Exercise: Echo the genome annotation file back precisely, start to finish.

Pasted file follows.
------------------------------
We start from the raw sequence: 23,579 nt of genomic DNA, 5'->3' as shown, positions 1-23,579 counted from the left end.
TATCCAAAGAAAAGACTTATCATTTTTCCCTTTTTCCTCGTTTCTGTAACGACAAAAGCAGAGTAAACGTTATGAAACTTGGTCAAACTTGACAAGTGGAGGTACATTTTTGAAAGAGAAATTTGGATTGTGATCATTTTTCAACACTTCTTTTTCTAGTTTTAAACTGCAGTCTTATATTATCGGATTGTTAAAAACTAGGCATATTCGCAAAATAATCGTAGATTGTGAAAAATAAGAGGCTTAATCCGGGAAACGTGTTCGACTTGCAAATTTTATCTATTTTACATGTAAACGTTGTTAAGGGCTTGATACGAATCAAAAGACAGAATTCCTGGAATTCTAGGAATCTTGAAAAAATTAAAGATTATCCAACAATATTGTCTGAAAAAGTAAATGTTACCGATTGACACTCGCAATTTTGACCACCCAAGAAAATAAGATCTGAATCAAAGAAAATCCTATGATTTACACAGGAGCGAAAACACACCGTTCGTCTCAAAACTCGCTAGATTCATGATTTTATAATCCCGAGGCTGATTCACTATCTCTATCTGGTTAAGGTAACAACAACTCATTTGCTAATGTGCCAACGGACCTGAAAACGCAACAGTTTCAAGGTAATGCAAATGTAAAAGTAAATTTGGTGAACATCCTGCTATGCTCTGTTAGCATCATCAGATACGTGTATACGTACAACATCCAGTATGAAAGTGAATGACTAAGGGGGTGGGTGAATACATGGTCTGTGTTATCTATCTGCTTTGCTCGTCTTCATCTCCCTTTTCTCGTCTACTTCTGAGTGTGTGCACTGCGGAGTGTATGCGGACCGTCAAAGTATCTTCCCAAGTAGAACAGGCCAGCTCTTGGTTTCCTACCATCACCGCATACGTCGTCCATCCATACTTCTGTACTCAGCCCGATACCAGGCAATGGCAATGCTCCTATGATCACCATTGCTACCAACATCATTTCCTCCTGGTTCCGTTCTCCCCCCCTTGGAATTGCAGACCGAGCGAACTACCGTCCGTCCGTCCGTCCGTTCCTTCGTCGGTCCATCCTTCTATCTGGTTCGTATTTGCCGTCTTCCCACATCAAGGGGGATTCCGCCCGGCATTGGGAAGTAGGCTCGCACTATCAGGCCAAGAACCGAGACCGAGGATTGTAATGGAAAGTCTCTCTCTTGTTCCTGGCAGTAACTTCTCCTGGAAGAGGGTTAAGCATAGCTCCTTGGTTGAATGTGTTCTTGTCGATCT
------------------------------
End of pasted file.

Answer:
We start from the raw sequence: 23,579 nt of genomic DNA, 5'->3' as shown, positions 1-23,579 counted from the left end.
TATCCAAAGAAAAGACTTATCATTTTTCCCTTTTTCCTCGTTTCTGTAACGACAAAAGCAGAGTAAACGTTATGAAACTTGGTCAAACTTGACAAGTGGAGGTACATTTTTGAAAGAGAAATTTGGATTGTGATCATTTTTCAACACTTCTTTTTCTAGTTTTAAACTGCAGTCTTATATTATCGGATTGTTAAAAACTAGGCATATTCGCAAAATAATCGTAGATTGTGAAAAATAAGAGGCTTAATCCGGGAAACGTGTTCGACTTGCAAATTTTATCTATTTTACATGTAAACGTTGTTAAGGGCTTGATACGAATCAAAAGACAGAATTCCTGGAATTCTAGGAATCTTGAAAAAATTAAAGATTATCCAACAATATTGTCTGAAAAAGTAAATGTTACCGATTGACACTCGCAATTTTGACCACCCAAGAAAATAAGATCTGAATCAAAGAAAATCCTATGATTTACACAGGAGCGAAAACACACCGTTCGTCTCAAAACTCGCTAGATTCATGATTTTATAATCCCGAGGCTGATTCACTATCTCTATCTGGTTAAGGTAACAACAACTCATTTGCTAATGTGCCAACGGACCTGAAAACGCAACAGTTTCAAGGTAATGCAAATGTAAAAGTAAATTTGGTGAACATCCTGCTATGCTCTGTTAGCATCATCAGATACGTGTATACGTACAACATCCAGTATGAAAGTGAATGACTAAGGGGGTGGGTGAATACATGGTCTGTGTTATCTATCTGCTTTGCTCGTCTTCATCTCCCTTTTCTCGTCTACTTCTGAGTGTGTGCACTGCGGAGTGTATGCGGACCGTCAAAGTATCTTCCCAAGTAGAACAGGCCAGCTCTTGGTTTCCTACCATCACCGCATACGTCGTCCATCCATACTTCTGTACTCAGCCCGATACCAGGCAATGGCAATGCTCCTATGATCACCATTGCTACCAACATCATTTCCTCCTGGTTCCGTTCTCCCCCCCTTGGAATTGCAGACCGAGCGAACTACCGTCCGTCCGTCCGTCCGTTCCTTCGTCGGTCCATCCTTCTATCTGGTTCGTATTTGCCGTCTTCCCACATCAAGGGGGATTCCGCCCGGCATTGGGAAGTAGGCTCGCACTATCAGGCCAAGAACCGAGACCGAGGATTGTAATGGAAAGTCTCTCTCTTGTTCCTGGCAGTAACTTCTCCTGGAAGAGGGTTAAGCATAGCTCCTTGGTTGAATGTGTTCTTGTCGATCT